Blast From The Past

Favorite musical memories from years gone by

by Randal Hill

One day in 1965, when Otis Redding returned from a particularly grueling tour, he complained of exhaustion to his pal, drummer Al Jackson. In Behind the Hits, Jackson recalled, “I said to Otis, ‘All you can look for is a little respect when you come home.’ He wrote the tune from our conversation. We laughed about it quite a few times. In fact, Otis laughed about it all the way to the bank.”

Redding created Respect in a single day. He had promised the song to “Speedoo” Sims, his road manager and leader of a soul group called the Singing Demons. When the band couldn’t fully capture the gritty “feel” that Redding had in mind, Redding decided to record the song himself. It proved to be a good career move: his Respect reached No. 3 on the 1965 Billboard R & B charts and even made Billboard’s Top Forty pop (white) singles’ list.

Two years later, Atlantic Records producer Jerry Wexler felt that a redone Respect by the label’s rising star, gospel-belter Aretha Franklin, had the potential to break big with white
audiences as well as black. Franklin

Aretha Franklin

enthusiastically agreed and cut her
version on Valentine’s Day of 1967.
Just before the tape rolled, she and her
sisters Erma and Carolyn made a few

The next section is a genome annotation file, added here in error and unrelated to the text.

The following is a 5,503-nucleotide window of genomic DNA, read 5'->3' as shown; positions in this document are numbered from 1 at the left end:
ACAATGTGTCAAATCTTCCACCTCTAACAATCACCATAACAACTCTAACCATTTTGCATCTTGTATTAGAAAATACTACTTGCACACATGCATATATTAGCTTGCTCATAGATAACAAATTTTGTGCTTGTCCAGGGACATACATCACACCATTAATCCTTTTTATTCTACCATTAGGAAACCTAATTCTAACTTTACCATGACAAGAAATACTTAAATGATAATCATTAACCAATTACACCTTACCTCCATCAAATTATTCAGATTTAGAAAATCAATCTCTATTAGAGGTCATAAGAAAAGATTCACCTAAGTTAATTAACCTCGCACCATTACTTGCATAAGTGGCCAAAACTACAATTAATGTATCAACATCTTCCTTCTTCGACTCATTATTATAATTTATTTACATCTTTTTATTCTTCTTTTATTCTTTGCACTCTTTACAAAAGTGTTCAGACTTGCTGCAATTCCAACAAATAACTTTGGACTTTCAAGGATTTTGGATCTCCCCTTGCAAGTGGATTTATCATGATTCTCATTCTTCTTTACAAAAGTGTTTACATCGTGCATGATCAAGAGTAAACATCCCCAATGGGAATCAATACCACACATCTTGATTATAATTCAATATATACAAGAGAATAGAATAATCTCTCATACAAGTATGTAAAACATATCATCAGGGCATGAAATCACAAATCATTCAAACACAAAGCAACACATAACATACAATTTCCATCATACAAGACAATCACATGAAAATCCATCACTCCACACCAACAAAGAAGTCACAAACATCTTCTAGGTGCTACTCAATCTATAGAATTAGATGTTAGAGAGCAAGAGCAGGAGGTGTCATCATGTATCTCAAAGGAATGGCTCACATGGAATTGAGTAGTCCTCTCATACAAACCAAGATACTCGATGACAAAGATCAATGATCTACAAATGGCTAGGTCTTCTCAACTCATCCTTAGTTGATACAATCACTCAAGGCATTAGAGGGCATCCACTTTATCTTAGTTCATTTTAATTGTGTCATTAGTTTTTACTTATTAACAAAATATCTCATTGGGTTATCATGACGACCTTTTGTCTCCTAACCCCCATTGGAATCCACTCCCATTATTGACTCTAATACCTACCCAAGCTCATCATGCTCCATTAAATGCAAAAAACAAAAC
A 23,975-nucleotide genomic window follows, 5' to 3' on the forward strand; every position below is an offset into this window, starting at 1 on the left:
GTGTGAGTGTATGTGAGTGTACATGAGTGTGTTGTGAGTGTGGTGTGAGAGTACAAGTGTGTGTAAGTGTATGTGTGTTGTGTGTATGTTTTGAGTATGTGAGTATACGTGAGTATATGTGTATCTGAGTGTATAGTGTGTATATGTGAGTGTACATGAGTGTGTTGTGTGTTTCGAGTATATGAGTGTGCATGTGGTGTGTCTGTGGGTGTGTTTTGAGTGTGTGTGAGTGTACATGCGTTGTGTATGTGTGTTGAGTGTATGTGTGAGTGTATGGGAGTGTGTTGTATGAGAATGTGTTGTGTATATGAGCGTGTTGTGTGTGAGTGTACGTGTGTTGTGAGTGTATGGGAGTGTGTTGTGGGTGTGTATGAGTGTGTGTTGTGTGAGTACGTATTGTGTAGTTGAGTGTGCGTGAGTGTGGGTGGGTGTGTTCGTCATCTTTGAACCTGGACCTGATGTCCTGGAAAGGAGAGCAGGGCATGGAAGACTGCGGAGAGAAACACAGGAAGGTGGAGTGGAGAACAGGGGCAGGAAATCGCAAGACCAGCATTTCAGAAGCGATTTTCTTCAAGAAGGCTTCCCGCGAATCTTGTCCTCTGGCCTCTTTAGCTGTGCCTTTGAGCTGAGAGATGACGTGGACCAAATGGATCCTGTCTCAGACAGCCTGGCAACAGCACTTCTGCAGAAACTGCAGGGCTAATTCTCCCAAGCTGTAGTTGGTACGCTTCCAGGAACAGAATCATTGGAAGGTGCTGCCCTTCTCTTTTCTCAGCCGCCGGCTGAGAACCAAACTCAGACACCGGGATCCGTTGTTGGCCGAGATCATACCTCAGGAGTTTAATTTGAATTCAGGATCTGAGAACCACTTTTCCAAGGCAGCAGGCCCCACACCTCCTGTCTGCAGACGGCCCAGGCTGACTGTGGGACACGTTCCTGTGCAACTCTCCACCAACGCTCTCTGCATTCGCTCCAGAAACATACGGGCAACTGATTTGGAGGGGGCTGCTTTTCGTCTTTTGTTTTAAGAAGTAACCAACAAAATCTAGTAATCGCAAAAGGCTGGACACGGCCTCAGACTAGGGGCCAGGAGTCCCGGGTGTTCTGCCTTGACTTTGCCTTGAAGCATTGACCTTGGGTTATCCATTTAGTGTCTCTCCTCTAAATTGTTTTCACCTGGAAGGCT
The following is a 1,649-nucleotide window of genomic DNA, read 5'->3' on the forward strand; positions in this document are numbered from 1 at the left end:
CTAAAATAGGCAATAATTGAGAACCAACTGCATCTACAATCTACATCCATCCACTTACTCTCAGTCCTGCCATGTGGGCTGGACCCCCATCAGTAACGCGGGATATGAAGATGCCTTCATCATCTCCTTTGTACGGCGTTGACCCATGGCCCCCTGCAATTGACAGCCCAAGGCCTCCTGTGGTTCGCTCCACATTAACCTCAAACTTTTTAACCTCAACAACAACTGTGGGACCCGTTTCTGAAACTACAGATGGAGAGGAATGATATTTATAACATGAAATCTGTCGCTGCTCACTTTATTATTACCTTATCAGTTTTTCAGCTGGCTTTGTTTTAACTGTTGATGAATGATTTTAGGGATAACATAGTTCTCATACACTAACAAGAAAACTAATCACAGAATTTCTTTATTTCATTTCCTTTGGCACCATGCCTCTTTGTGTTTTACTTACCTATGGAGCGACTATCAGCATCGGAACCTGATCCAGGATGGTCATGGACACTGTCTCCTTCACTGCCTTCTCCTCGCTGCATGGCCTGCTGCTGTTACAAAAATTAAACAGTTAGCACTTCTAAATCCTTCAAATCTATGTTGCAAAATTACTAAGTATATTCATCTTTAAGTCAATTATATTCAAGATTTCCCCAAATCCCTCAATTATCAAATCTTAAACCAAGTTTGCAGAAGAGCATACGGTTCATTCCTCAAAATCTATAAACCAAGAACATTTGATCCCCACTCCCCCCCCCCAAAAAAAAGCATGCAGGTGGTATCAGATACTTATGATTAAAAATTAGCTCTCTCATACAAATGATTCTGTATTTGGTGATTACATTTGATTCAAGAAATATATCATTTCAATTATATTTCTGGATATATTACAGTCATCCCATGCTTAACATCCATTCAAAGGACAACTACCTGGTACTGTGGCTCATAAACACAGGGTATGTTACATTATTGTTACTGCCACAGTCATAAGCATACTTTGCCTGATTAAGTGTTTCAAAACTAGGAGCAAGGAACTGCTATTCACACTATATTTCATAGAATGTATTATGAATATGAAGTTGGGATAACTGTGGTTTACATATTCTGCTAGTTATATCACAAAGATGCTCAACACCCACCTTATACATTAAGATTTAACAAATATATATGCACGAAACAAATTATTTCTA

changes, adding the “Sock it to me
line—a future catch phrase on TV’s
legendary Laugh-In show – and spelling
out “R-E-S-P-E-C-T.

Franklin had come to Atlantic after
a six-year stint at Columbia Records.
She was only 18, a high-school dropout
with two out-of wedlock sons, when
she signed with Columbia in 1960. She saw only middling success there with main stream pop before the switch to Atlantic put her on the right (commercial) track.

Some major differences are readily apparent in the two versions of Respect. Redding’s song is a plea from a man almost begging for appreciation when he comes home. But Franklin, banging out gospel chords on a piano, makes her Respect a ramped-up declaration from a woman both steel strong and supremely confident. She demands the proper respect that she feels is her due as a partner, a friend, a woman.

Franklin’s disc reached No. 1 on both the R & B and pop charts, and her appeal for dignity became a landmark for both the Women’s Rights and Civil Rights movements. Respect
also fetched two Grammy Awards. The ultimate respect Franklin earned? Two decades later, the Queen of Soul deservedly became the first woman to be inducted into the prestigious Rock & Roll Hall of Fame. Aretha Franklin • May 1967 Respect Favorite musical memories from years gone by

Randal C. Hill, a former disc jockey, English teacher, record collector and author,
confesses to being hopelessly stuck in the past when it comes to music appreciation.
He lives on the Oregon coast and can be reached at wryterhill@msn.com.

tel:18774187239

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